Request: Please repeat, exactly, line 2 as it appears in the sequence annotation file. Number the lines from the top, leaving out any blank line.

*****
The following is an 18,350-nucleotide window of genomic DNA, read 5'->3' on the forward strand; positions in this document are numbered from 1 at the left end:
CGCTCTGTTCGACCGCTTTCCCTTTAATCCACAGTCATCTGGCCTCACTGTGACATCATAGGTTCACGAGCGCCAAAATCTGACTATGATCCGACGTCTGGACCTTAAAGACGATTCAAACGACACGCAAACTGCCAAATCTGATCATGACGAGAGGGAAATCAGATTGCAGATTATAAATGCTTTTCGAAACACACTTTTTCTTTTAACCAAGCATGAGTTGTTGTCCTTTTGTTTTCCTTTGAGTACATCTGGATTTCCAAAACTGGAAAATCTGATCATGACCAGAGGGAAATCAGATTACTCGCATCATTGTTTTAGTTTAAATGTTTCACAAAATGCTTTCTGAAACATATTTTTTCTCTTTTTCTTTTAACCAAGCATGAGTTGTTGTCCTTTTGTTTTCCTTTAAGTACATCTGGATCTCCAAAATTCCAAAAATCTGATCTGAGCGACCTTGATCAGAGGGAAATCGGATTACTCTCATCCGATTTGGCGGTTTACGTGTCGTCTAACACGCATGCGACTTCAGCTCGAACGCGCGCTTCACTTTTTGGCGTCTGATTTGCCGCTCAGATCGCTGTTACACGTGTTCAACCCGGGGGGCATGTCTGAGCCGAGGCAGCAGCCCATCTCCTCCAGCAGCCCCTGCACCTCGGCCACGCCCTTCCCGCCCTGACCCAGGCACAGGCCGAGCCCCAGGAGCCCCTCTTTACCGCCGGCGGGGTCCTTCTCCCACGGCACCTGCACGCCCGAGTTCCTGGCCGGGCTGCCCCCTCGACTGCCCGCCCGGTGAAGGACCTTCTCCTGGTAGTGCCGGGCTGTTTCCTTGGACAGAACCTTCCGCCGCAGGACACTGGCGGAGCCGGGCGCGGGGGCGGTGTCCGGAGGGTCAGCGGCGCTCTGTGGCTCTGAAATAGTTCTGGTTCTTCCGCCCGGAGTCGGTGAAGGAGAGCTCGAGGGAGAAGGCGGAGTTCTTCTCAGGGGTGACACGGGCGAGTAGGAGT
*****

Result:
CGCTCTGTTCGACCGCTTTCCCTTTAATCCACAGTCATCTGGCCTCACTGTGACATCATAGGTTCACGAGCGCCAAAATCTGACTATGATCCGACGTCTGGACCTTAAAGACGATTCAAACGACACGCAAACTGCCAAATCTGATCATGACGAGAGGGAAATCAGATTGCAGATTATAAATGCTTTTCGAAACACACTTTTTCTTTTAACCAAGCATGAGTTGTTGTCCTTTTGTTTTCCTTTGAGTACATCTGGATTTCCAAAACTGGAAAATCTGATCATGACCAGAGGGAAATCAGATTACTCGCATCATTGTTTTAGTTTAAATGTTTCACAAAATGCTTTCTGAAACATATTTTTTCTCTTTTTCTTTTAACCAAGCATGAGTTGTTGTCCTTTTGTTTTCCTTTAAGTACATCTGGATCTCCAAAATTCCAAAAATCTGATCTGAGCGACCTTGATCAGAGGGAAATCGGATTACTCTCATCCGATTTGGCGGTTTACGTGTCGTCTAACACGCATGCGACTTCAGCTCGAACGCGCGCTTCACTTTTTGGCGTCTGATTTGCCGCTCAGATCGCTGTTACACGTGTTCAACCCGGGGGGCATGTCTGAGCCGAGGCAGCAGCCCATCTCCTCCAGCAGCCCCTGCACCTCGGCCACGCCCTTCCCGCCCTGACCCAGGCACAGGCCGAGCCCCAGGAGCCCCTCTTTACCGCCGGCGGGGTCCTTCTCCCACGGCACCTGCACGCCCGAGTTCCTGGCCGGGCTGCCCCCTCGACTGCCCGCCCGGTGAAGGACCTTCTCCTGGTAGTGCCGGGCTGTTTCCTTGGACAGAACCTTCCGCCGCAGGACACTGGCGGAGCCGGGCGCGGGGGCGGTGTCCGGAGGGTCAGCGGCGCTCTGTGGCTCTGAAATAGTTCTGGTTCTTCCGCCCGGAGTCGGTGAAGGAGAGCTCGAGGGAGAAGGCGGAGTTCTTCTCAGGGGTGACACGGGCGAGTAGGAGT